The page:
Global shares Declination:
Global shares declined on Wednesday after a resolution passed by the US Senate that supports human rights in Hong Kong after months of increasingly violent protests.
Concerns have been added to the prospects for Beijing and Washington to resolve a tariff war affecting manufacturing in the world’s two largest economies.
Germany’s DAX fell 0.8% to 13,120 and France’s CAC 40 decreased 0.4% to 5,885. In the UK, the FTSE 100 lost 1.1% to 7,242. Wall Street was expected to expand losses, with the Dow Jones Industrial Average’s futures contract down 0.3% at 27,820 and losing 0.2% to 3,111 for the S&P 500.
The Senate on Tuesday easily approve the Hong Kong Human Rights and Democracy Act. Which was passe by one vote. It now goes to the House, which has already supported similar legislation.
In Hong Kong, a small band of anti-government protesters, their numbers fell short of surrender and attempts to escape fail, yet Holi was played at a university on Wednesday as they set out for an endgame under the siege of the campus police.
Police were awaiting the protesters after 10 days of violent unrest in some of the city’s most intense protests. The siege began since Sunday, with more than 1,000 people arrested and hundreds injured, officials said.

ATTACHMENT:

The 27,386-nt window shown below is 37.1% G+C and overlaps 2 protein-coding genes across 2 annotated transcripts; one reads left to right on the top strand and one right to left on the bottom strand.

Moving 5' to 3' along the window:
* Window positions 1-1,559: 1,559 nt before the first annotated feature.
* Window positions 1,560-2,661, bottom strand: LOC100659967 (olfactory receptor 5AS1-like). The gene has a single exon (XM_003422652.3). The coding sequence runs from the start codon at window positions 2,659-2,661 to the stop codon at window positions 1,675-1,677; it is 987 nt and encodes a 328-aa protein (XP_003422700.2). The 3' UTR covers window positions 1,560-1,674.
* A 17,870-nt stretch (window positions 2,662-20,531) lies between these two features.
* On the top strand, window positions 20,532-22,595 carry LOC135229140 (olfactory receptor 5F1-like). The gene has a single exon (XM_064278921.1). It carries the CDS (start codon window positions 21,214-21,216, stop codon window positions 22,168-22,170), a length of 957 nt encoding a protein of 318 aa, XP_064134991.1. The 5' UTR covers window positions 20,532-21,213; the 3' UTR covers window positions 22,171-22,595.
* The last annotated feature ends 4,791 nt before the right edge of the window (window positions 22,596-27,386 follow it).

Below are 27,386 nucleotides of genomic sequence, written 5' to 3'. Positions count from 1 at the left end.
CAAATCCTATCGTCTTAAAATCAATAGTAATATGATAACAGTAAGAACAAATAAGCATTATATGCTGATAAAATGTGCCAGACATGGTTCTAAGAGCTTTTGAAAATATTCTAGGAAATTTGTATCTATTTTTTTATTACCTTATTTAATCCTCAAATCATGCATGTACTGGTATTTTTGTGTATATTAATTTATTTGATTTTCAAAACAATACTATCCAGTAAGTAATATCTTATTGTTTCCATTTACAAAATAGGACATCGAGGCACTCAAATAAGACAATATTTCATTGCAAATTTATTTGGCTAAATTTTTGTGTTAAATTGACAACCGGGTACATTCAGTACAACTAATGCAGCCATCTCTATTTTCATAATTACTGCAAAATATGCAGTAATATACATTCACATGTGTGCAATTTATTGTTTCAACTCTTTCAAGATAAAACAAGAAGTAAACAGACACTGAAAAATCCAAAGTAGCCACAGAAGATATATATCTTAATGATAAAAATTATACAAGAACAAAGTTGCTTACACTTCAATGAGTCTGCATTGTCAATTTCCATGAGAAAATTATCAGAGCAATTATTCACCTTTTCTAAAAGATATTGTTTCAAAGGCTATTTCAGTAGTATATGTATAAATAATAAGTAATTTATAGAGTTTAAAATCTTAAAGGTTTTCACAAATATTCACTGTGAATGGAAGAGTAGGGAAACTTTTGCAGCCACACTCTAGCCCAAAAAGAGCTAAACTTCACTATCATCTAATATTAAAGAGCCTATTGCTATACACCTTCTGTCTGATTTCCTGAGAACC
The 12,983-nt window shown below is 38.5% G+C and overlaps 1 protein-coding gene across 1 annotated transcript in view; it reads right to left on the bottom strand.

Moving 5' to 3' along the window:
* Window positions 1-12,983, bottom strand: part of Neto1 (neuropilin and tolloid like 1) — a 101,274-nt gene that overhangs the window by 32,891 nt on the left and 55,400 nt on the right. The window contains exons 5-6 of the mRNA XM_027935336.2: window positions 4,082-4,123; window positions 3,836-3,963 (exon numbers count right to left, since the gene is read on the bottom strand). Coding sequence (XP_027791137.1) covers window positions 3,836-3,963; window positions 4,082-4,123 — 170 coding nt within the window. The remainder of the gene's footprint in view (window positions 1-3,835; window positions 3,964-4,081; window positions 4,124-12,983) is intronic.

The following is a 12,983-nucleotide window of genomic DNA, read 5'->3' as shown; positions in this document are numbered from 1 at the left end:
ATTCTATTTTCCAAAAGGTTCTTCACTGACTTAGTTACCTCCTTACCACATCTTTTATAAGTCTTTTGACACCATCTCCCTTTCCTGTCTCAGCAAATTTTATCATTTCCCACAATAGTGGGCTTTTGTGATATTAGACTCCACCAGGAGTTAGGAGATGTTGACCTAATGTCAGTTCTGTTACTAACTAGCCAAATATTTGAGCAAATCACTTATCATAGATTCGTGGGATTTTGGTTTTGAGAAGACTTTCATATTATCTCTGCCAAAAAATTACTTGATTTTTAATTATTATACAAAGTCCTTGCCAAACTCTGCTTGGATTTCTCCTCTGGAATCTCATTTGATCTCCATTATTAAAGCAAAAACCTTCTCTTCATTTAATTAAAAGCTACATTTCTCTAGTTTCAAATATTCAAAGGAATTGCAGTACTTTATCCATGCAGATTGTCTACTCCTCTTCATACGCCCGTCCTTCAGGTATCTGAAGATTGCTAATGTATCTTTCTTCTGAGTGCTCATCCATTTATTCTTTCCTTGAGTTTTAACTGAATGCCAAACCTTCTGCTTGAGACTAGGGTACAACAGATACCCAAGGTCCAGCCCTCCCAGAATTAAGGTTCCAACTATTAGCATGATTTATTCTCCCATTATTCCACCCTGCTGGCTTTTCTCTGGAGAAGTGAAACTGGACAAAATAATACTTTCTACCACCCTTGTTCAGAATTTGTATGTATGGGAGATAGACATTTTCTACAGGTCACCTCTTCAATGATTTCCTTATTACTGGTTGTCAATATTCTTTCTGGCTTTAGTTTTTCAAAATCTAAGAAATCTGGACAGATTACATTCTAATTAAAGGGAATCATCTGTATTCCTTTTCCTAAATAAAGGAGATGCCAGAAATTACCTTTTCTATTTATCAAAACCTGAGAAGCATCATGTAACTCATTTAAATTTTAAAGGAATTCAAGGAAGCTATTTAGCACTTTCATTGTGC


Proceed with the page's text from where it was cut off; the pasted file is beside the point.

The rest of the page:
Hong Kong’s Hang Seng fell 0.8% to 26,889.61. The Shanghai Composite Index declined 0.8% to 2,911.05.
Analysts say the US pressure on what Beijing says is purely an internal Chinese issue. Which could complicate President Donald Trump’s administration’s efforts to negotiate a trade deal with Beijing.
“Now that the ‘HK bill’ has passed with an overwhelming majority in the Senate. It will be difficult for the White House to hold up against this bipartisan pressure, which could put another snag in trade negotiation lines,” Stephen Insider said in a comment.
The dollar fell to 108.49 yen from 108.49 yen on Tuesday. The euro weakened from $ 1.1077 to $ 1.1058.
Beijing and Washington are negotiating an initial deal that could help each party in the industrial and technology policy and trade disputes stop the billions of dollars in tariff increases.
D. Trump said that on Tuesday he was ready to raise duties on sugar exports if no agreement can be reached.
Trump said, “China will have to make a deal that I like.” “If they are not, is it okay?”
He is very happy that China and the United States are talking. He said, “If we do not make any deal with China, I will increase tariffs even more.”
The tariff war between China and the US extends over a year, squeezing business in many countries.
China’s South Korea and the U.S. according to customs data Tokyo’s Nikkei 225 index declined 0.6% to 23,148.57, with a sharp drop in shipments.
Japan’s exports to the US fell 11% in October, the third straight month of global shares declined and the worst decline in three years. Imports from the US fell by 17%.
Australia’s S&P ASX 200 fell 1.4% to 6,722.40 as energy and financial companies’ global shares declined. The banks were hit by allegations by regulators that Westpac, a bank, is suspect of violating anti-money laundering laws.
India’s Sensex rose 0.8% to 40,791.29, while shares fell in Taiwan and most of Southeast Asia.
In Energy Trading on Wednesday, benchmark crude oil rose 28 cents to $ 55.49 a barrel in electronic trading on the New York Mercantile Exchange. This increase in global shares declined by 3.2% on Tuesday. Internationally, Brent crude oil rose 39 cents to $ 61.30 a barrel after falling $ 1.53 overnight.